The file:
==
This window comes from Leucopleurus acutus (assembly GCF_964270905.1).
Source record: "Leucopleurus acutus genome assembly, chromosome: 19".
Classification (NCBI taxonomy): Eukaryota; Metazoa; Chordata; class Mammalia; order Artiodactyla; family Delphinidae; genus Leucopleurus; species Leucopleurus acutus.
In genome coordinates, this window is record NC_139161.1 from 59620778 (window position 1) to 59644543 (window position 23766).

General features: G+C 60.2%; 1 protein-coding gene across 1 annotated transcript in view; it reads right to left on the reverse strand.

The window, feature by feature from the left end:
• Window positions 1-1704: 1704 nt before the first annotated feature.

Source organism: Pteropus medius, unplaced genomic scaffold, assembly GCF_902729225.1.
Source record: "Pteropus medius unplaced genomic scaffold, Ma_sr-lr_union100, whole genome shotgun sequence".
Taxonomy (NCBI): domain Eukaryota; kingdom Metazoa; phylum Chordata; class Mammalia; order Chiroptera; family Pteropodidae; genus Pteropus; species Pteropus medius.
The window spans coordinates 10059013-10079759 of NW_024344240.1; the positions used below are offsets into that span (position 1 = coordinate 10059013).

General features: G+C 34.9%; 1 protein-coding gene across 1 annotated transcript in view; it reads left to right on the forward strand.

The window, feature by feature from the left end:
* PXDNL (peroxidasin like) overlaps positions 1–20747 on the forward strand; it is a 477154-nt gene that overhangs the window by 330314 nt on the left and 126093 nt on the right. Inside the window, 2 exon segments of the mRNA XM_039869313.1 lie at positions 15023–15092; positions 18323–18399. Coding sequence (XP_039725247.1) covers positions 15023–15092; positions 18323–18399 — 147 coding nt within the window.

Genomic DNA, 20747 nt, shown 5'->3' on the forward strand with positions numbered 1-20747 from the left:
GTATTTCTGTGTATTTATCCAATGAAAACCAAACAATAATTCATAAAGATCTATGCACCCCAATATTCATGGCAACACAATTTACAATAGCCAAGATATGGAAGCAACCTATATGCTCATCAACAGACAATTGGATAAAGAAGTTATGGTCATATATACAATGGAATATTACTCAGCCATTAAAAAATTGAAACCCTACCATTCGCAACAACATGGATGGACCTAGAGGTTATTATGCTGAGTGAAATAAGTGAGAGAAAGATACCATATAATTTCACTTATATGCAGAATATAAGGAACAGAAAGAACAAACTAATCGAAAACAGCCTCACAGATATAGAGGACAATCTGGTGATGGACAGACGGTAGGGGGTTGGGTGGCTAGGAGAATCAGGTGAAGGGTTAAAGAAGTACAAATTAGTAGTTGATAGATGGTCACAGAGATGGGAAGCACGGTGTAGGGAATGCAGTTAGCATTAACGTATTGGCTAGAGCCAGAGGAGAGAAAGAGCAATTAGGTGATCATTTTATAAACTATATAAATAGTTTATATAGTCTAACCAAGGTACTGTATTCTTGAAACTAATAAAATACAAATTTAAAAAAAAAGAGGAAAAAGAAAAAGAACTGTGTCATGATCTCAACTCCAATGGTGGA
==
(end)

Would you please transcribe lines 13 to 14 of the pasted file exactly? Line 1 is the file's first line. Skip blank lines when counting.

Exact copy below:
The window, feature by feature from the left end:
* PXDNL (peroxidasin like) overlaps positions 1–20747 on the forward strand; it is a 477154-nt gene that overhangs the window by 330314 nt on the left and 126093 nt on the right. Inside the window, 2 exon segments of the mRNA XM_039869313.1 lie at positions 15023–15092; positions 18323–18399. Coding sequence (XP_039725247.1) covers positions 15023–15092; positions 18323–18399 — 147 coding nt within the window.